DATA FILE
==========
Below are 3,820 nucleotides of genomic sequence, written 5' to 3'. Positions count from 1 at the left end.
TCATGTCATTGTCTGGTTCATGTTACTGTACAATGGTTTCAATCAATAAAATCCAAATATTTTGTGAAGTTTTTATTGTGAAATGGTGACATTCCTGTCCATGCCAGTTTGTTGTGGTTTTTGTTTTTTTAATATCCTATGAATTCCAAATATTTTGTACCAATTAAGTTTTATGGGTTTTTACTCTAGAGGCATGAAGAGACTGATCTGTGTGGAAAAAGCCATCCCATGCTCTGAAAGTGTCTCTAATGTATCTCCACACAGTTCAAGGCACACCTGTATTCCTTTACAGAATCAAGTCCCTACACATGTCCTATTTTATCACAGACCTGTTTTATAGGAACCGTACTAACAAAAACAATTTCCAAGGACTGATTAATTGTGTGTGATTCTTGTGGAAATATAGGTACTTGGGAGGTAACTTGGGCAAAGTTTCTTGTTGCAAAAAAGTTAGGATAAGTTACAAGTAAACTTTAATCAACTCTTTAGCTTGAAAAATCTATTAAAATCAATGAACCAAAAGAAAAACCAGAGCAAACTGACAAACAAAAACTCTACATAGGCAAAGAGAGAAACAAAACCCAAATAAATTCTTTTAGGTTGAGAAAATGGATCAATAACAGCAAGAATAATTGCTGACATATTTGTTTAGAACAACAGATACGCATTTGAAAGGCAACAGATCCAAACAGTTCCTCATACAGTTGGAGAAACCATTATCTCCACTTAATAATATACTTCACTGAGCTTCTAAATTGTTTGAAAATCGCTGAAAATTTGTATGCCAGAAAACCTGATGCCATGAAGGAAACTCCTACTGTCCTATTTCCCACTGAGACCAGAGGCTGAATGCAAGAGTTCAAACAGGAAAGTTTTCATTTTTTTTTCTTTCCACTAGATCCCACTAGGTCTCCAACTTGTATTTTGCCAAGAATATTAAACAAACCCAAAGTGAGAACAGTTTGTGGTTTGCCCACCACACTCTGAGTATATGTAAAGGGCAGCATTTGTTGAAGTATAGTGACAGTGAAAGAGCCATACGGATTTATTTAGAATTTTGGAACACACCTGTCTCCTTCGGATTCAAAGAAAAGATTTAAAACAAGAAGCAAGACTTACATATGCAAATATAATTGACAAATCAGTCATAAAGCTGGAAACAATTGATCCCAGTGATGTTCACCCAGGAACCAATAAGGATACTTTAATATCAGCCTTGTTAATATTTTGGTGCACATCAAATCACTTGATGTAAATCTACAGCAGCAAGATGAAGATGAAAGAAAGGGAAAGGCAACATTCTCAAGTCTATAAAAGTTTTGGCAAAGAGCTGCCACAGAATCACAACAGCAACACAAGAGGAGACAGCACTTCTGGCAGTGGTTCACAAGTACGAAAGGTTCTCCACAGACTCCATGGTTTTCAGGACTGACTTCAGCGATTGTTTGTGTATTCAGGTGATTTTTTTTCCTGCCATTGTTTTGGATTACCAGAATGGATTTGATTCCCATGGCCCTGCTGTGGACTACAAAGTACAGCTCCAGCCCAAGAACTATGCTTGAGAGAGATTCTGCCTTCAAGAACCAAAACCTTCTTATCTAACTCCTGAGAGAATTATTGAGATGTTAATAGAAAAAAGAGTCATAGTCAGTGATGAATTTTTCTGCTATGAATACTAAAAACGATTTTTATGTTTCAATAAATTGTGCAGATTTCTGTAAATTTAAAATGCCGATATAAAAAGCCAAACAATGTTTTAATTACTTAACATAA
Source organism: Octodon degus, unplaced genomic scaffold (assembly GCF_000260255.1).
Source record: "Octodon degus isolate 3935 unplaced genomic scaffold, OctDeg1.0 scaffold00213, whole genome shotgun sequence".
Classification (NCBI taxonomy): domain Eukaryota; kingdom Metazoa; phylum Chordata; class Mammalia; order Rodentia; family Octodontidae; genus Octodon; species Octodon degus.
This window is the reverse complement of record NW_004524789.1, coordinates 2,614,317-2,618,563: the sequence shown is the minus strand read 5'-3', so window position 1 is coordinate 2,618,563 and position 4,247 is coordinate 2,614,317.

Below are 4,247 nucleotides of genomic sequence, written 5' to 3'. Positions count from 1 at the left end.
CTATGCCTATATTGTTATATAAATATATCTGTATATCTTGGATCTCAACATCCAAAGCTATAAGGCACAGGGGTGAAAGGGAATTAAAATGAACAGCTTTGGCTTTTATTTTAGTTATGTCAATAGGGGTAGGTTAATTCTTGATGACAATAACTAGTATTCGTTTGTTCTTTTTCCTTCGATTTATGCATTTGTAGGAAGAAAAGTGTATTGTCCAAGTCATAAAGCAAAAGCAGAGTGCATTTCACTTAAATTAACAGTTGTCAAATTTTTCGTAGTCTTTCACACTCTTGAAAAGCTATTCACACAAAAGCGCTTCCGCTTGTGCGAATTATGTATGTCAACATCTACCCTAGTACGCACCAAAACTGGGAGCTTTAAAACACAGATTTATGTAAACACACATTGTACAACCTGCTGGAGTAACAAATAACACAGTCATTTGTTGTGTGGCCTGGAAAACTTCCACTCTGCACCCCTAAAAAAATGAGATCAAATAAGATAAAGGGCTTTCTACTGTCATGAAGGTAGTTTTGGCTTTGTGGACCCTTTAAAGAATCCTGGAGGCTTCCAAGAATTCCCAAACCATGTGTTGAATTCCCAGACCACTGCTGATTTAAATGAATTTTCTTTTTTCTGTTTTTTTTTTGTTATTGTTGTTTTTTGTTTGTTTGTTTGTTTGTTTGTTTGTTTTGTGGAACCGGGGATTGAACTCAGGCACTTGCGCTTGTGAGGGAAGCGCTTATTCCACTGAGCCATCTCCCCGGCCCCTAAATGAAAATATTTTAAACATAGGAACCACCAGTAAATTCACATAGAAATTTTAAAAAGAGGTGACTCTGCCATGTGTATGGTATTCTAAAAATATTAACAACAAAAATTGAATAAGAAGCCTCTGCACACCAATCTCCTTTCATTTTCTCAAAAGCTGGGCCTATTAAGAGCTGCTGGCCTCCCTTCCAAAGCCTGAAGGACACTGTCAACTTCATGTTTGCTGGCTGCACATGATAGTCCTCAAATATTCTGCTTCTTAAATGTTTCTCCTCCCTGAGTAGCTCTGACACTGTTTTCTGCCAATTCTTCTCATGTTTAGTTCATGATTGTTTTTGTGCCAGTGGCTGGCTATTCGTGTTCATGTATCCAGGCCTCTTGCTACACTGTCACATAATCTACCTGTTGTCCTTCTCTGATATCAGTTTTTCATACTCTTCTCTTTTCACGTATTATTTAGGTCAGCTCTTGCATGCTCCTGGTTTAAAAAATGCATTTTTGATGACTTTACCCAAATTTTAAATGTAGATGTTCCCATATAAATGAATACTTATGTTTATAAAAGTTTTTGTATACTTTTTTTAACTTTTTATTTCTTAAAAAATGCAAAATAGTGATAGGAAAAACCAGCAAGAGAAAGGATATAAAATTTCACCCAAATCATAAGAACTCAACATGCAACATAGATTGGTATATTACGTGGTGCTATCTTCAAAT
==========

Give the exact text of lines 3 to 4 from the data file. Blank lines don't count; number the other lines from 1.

Source organism: Octodon degus, unplaced genomic scaffold (assembly GCF_000260255.1).
Source record: "Octodon degus isolate 3935 unplaced genomic scaffold, OctDeg1.0 scaffold00213, whole genome shotgun sequence".